Divine Calling Survives Protest To Win Stutt Stakes

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Gai Waterhouse-trained Divine Calling survived a photo finish and a protest to give controversial jockey Damien Oliver his third victory of the night in the Group 2 Stutt Stakes (1600m) at Moonee Valley.

Divine Calling wins a close Stutt Stakes

Divine Calling survived a photo finish and protest to win the Group 2 Stutt Stakes at Moonee Valley. Photo by Race Horse Photos Australia

Divine Calling was ridden off the pace before finishing strongly and looked as though he had the race won when he hit the front with 100 metres left to run but the brave leader Shamus Award fought back in the final stages; with Divine Calling winning the bob to record a narrow win.

Craig Williams, who rode Shamus Award, launched a protest after the race claiming that Divine Calling caused interference in the final 100 metres and aggressively pleaded his case in the stewards’ room.

“I was in front at the 200 metres Damien Oliver has surged and his mount has got to my horse,” Williams said in the stewards’ room.

“Prior to that I had the whip out, using the whip out in the normal manner, and the rules state that he is not allowed to impede by whip movement and he has.

“After that he has continued on, his horse has bumped my horse clearly and he has then raced hard against my horse and remained in contact with my horse until the winning post.

“Damien Oliver has never stopped to correct his mount at any time and with the margin being what it is his obligation after making contact is to correct his horse and that clearly outweighs the margin that my horse got beaten.”

Oliver vehemently defended his mount and claimed that it was actually Shamus Award who shifted in and instigated the contact between the two horses.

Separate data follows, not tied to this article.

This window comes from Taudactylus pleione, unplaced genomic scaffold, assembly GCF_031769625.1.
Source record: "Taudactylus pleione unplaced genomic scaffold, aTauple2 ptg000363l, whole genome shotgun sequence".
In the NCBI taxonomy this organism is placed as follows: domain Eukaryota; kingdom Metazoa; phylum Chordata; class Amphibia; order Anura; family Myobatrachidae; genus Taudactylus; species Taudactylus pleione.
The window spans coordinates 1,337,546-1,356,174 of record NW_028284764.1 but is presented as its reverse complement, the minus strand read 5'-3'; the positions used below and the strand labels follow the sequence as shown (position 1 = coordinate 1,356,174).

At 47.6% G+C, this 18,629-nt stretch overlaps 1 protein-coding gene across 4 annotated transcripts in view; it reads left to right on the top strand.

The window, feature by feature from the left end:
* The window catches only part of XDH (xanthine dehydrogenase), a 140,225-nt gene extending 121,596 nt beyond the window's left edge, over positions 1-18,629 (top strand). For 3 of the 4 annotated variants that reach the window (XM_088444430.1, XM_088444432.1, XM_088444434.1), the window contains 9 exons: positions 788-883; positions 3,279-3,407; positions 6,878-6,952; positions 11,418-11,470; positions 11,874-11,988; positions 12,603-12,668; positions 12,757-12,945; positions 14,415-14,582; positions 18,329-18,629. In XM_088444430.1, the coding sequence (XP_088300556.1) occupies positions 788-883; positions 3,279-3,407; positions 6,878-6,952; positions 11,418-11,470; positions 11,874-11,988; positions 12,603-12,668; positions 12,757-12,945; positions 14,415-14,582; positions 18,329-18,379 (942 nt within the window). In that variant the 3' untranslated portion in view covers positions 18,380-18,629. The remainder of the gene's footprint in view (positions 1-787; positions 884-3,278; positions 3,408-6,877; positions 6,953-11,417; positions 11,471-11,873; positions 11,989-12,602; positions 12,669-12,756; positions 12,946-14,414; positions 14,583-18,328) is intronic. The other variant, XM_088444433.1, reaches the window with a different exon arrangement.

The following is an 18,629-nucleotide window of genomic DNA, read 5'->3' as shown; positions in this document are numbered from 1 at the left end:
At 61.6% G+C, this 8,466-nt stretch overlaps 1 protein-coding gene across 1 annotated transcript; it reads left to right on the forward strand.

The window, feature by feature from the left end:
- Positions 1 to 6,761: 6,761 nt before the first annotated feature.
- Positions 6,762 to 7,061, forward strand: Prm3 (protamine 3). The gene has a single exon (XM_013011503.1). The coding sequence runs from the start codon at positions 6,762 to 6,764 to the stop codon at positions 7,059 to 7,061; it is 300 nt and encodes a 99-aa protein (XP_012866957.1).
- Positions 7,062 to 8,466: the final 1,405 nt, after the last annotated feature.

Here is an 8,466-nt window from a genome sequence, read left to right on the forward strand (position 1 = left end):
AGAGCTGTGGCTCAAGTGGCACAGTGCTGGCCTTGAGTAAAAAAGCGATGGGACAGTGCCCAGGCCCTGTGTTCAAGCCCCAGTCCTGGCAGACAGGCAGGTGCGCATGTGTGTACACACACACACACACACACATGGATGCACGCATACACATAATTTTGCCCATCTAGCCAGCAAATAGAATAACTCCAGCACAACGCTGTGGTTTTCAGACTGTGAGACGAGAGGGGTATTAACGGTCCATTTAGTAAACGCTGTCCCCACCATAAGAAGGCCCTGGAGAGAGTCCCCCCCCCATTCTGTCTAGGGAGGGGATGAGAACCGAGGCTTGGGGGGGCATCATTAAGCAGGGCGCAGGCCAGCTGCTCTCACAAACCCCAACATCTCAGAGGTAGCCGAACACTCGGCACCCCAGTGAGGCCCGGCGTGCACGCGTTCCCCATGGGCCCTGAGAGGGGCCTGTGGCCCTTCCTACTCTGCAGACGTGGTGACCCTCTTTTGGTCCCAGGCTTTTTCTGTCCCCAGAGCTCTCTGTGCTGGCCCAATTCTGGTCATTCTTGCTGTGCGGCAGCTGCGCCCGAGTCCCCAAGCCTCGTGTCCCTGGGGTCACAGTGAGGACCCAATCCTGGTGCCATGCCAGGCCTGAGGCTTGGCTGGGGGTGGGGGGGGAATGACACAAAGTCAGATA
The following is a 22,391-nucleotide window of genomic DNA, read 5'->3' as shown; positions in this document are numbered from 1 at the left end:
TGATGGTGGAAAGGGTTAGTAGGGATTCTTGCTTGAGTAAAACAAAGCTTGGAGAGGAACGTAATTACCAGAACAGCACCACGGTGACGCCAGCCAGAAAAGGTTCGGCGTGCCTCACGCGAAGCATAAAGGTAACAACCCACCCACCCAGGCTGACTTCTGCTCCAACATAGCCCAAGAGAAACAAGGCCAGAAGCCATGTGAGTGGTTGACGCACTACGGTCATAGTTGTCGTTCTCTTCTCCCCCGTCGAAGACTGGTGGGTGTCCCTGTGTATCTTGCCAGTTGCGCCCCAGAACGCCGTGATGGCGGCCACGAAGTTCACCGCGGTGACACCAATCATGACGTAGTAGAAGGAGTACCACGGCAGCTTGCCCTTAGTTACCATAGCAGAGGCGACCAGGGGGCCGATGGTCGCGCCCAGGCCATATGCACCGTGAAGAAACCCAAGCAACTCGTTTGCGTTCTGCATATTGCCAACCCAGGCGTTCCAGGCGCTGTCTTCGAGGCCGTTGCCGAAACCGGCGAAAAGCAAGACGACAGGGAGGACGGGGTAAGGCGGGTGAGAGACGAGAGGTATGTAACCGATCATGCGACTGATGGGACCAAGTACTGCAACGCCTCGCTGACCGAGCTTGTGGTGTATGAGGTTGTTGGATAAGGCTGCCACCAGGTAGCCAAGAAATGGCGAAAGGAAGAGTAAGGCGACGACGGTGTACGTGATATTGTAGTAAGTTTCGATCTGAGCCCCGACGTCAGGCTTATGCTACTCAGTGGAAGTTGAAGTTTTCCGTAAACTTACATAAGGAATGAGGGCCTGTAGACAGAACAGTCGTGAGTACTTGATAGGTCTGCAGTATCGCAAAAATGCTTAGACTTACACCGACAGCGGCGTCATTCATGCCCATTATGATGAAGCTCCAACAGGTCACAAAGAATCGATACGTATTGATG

“You can see that I have come from a couple of lengths behind the second horse and made good ground to him,” Oliver said.

“As we have come to the point where we come together my horse has shifted in towards Shamus Award but I felt his horse, at the same time, has shifted out towards mine.

“I did not and put the whip away and go back to hands and heels.

“I felt that the majority of the two horses coming together came after the winning post.”

Stewards dismissed the protest; ruling that both horses shifted causing the interference which meant that the protest could not be justified.

The protest overshadowed quality performances from both Divine Calling and Shamus Award; with Divine Calling racing against his usual pattern while Shamus Award stayed on strongly to make the race a contest in the final stages.

Anthony Cummings-trained Cluster loomed as the winner but was unable to catch the leading pair and is still yet to record his first race win.

About The Author

Thomas Hackett

Thomas is a passionate and opinionated racing journalist and punter who has been obsessed with horse racing since he backed Saintly to win the 1996 Melbourne Cup. An international racing enthusiast, he has his finger on the pulse of racing news not just from Australia but all around the world.


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